WHEN, back in February, the International Monetary Fund (IMF) released its annual growth forecast for the Nigerian economy and warned starkly that “under current policies, the outlook is challenging,” few commentators or people in Nigerian policy circles paid the international organisational any heed. In the report, released after the conclusion of the annual Article IV Consultation headed by Amine Mati, Senior Resident Representative and Mission Chief for Nigeria, the IMF had lowered its forecast of the economy’s growth rate from a sluggish 2.5per cent to a still less inspiring 2per cent.
The IMF’s gloomy prediction was informed by its reading of certain worrying trends in the Nigerian economy. For instance, and as noted by the Mati team: “The pace of economic recovery remains slow, as declining real incomes and weak investment continue to weigh on economic activity. Inflation—driven by higher food prices—has risen, marking the end of the disinflationary trend seen in 2019. External vulnerabilities are increasing, reflecting a higher current account deficit and declining reserves that remain highly vulnerable to capital flow reversals.”
Although the report acknowledged the stability in the exchange rate of the Naira, nonetheless, it registered additional vulnerabilities as follows: “High fiscal deficits are complicating monetary policy. Weak non-oil revenue mobilization led to further deterioration of the fiscal deficit, which was mostly financed by Central Bank of Nigeria (CBN) overdrafts. The interest payments to revenue ratio remains high at about 60 percent.”
To be sure, none of these negative trends have come as a shock to any watcher of the Nigerian economy. On the contrary, their persistence is a categorical indictment, not just of the current administration, which must accept its fair share of the blame, but of the entire Nigerian ruling elite (civilian and military) from independence till today. As a matter of fact, part of what makes these vulnerabilities particularly galling is that if you remove the year, the report could pass easily for a snapshot of the Nigerian economy at any period since 1960.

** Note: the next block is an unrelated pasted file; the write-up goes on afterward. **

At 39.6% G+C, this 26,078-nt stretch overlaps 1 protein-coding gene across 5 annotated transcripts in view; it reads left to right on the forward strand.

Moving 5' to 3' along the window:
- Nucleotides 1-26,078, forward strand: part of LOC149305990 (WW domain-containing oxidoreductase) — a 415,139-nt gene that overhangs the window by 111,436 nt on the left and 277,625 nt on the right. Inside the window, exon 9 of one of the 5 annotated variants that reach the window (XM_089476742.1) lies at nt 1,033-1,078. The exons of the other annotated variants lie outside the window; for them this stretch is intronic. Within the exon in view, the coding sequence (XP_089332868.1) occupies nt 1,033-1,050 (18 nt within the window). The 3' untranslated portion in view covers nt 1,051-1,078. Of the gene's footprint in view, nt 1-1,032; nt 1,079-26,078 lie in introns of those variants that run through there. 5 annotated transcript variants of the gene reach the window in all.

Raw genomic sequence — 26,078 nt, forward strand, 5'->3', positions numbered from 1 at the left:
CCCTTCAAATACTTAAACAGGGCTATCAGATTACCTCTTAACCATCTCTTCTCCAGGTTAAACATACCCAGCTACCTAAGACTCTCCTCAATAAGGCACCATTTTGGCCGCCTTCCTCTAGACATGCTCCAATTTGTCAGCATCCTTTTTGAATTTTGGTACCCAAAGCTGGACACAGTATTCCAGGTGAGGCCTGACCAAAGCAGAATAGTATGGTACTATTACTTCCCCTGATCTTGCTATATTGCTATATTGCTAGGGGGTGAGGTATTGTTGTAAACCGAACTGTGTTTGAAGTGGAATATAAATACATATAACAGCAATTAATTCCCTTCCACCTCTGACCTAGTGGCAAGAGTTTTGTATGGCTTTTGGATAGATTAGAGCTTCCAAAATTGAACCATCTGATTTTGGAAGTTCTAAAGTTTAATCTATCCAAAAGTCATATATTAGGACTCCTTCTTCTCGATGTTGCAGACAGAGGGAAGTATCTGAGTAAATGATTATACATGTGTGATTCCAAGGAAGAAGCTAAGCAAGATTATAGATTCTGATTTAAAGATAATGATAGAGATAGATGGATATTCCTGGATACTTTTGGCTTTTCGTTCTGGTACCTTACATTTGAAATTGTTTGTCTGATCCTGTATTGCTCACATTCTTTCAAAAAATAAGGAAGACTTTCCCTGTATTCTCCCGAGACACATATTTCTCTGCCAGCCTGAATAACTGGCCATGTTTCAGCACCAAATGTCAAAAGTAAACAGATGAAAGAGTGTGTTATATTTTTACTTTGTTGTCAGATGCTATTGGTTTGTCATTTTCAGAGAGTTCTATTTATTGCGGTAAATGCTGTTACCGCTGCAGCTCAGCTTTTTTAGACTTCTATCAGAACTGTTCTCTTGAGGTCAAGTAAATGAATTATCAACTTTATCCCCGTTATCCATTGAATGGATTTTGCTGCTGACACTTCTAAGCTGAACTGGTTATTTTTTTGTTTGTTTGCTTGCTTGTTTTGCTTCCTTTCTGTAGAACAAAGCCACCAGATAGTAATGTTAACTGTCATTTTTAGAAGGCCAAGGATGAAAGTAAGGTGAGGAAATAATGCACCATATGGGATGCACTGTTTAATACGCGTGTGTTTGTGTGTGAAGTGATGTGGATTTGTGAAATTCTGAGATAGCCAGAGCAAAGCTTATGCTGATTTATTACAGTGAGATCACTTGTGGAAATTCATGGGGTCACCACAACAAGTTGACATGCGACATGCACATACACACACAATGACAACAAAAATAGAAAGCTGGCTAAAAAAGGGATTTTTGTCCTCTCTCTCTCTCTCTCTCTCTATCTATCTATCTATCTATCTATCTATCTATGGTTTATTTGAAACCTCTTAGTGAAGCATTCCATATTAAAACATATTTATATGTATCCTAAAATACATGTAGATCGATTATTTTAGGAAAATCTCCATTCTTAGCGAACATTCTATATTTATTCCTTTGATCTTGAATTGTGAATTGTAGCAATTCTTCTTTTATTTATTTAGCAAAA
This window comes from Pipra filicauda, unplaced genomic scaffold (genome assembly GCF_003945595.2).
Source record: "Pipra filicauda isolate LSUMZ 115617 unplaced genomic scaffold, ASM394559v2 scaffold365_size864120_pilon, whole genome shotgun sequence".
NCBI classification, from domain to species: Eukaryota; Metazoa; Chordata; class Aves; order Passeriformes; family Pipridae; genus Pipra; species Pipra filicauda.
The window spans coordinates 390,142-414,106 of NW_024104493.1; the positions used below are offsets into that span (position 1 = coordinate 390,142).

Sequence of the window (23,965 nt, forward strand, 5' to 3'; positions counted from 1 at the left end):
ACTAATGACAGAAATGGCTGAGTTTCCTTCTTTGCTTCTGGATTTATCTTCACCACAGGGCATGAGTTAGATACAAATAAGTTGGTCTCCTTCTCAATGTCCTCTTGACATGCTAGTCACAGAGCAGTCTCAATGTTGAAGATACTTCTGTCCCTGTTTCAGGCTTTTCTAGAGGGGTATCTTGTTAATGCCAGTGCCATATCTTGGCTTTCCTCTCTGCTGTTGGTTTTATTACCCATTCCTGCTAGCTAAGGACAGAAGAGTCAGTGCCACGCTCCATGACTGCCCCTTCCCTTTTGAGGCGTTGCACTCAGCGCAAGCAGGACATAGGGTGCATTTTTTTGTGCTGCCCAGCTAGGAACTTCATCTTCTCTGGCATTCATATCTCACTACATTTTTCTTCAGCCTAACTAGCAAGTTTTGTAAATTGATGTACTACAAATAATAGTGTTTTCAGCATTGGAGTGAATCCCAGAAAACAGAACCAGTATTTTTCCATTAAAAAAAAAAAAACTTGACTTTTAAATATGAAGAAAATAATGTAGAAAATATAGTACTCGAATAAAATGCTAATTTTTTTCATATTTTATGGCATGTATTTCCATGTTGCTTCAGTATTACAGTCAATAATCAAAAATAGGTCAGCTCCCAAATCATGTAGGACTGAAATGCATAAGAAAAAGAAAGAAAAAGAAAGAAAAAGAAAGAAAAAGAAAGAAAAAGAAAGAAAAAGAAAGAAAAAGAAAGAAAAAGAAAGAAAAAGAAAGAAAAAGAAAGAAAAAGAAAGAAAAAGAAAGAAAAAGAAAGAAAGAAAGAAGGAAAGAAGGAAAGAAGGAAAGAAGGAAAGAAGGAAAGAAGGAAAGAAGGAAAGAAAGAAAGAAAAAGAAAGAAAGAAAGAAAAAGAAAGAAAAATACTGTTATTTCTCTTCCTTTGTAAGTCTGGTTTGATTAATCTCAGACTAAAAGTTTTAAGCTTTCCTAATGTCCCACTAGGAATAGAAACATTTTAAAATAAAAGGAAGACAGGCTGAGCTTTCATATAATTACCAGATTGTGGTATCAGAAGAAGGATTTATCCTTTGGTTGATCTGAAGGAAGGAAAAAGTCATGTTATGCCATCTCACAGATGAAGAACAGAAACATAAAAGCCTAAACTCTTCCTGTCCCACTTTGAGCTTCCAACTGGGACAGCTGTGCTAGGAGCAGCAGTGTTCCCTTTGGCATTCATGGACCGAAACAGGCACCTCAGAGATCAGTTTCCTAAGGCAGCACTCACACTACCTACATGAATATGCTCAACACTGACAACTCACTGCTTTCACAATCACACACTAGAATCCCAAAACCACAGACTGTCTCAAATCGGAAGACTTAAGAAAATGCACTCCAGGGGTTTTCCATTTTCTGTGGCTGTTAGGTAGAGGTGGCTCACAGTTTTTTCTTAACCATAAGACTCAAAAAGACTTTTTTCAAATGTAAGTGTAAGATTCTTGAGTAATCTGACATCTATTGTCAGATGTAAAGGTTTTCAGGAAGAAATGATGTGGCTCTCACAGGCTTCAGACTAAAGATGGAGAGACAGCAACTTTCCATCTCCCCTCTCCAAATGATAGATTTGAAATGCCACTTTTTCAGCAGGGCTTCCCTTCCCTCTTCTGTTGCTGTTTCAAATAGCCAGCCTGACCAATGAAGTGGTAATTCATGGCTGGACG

The reason that the latest IMF forecast is attracting more than the usual glancing attention and raising experts’ eyebrows is that, since its release on February 17 2020, the global economy has taken a dramatic tumble on account of the spread of Covid-19. As we speak, many countries around the world have imposed quarantines varying in severity, as a result of which economic activity has almost ground to a halt. What this means for Nigeria is quite simple: because, after all these years, Nigeria remains essentially a petro-state which continues to depend on crude sales for half of government revenues and 90per cent of foreign exchange earnings, any little burp in the global oil market throws its economy out of sync. Thus, if current trends persist, chances are that a lugubrious 2per cent growth forecast may even have to be revised further down. Here’s a simple figure to illustrate how truly dire Nigeria’s economic prospects are: as of April 17, the price of Bonny Light was $12 a barrel, a whopping $45 short of the $57 per barrel on which the 2020 federal budget was premised.Essentially, at the moment, the country is churning out, at a staggering loss, a product that the rest of the world is not eager to buy.
Nor is this first time the country has found itself in this situation. As a matter of fact, it has hardly recovered from the most recent collapse of global oil prices in 2014. Of the myriad ugly characteristics of the Nigerian ruling class, none boggles the mind more than its amnesia and total lack of foresight.Whichis why we lean towards pessimism despite the many excellent recommendations in the IMF report, including “further tightening of monetary policy… albeit through more conventional methods,” “removing restrictions on access to foreign exchange” for certain categories of imported goods, “executing the much-delayed power sector recovery plan, implementing the anti-corruption and financial inclusion strategy,” and addressing infrastructure and gender gaps.”
For the avoidance of doubt,reversing the country’s poor economic fortunes isnot a task forthe Federal Government alone. We expect the governments of the 36 states and the Federal Capital Territory (FCT) to focus on areas of comparative advantage, which is why we welcome, for instance, the Oyo State government’s recent move to revive farm settlements. It is time to bring back the glory days of palm oil production and ofthe groundnut pyramids, together with the allied industries. It is time to exploit the country’s bitumen deposits. It is time the country became a producer in a very significant sense.
The Nigerian elite has had enough warnings on the perils of being a mono-cultural economy. If it does not embrace the Covid-19 crisis as an opportunity to initiate the much-needed course correction, the country can look forward to more years of economic uncertainty and fiscal agony.
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